Publication Year

1978

Keywords

Literature, sports, athletics, writing, society, heroism

Disciplines

Comparative Literature | English Language and Literature | Fiction | Social and Behavioral Sciences | Sports Studies

Abstract

I chose "Sports in Literature" because A) I am interested in sports, B) I am interested in literature, C) I believe such a project has never been done before, so D) I decided I would. My paper covers some of the aspects of sporting life that seem common to my six major works: The pursuit of prizes; the chauvinism of sport; the possibility that sport is becoming larger than life itself, and the probability that individuals are becoming greater than the sports they play. In addition, I have included my own thoughts on the contemporary sports scene.

Among the conclusions arrived at, either stated or implied, are the belief that sports, while good for health purposes, do not necessarily build any character, as has been the claim for so long; that sport so often contains some of the same aspects to be found in society, and therefore is a mirror of society; that women, who previously played a peripheral role in sports, are now coming to share the center of the stage with men; that sports do not necessarily teach morality, though they can attempt to instill a sense of discipline in the participants; and that sport, so often, serves as a political forum for a particular cause.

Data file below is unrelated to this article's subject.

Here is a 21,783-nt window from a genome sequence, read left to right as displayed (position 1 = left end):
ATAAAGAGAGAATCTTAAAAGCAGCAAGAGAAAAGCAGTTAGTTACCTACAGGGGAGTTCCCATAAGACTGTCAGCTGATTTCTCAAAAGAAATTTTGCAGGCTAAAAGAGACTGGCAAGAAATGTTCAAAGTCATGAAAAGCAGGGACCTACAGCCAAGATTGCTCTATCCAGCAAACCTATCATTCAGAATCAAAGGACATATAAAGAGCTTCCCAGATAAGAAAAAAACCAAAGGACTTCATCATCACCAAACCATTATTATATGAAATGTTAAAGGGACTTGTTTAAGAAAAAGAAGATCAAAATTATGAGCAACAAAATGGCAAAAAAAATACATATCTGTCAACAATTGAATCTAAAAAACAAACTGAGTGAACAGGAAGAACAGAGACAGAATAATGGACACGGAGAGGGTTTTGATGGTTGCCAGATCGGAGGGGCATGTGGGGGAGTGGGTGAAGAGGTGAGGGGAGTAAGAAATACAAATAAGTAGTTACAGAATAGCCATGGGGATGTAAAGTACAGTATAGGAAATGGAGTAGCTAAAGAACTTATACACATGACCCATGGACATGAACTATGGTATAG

A general context for the individual athlete in Ancient literature is that he is fighting his battles basically alone. In Medieval literature, the hero has some kind of help nearby; and in the Modern context, the individual is a superstar who has a team around him to support him in case he should falter.

I hope you enjoy this exam as much as I enjoyed writing the paper; I also hope that you learn something, not only about sports and literature, but about yourselves as well.

Department 1 Awarding Honors Status

English: Literature and Writing

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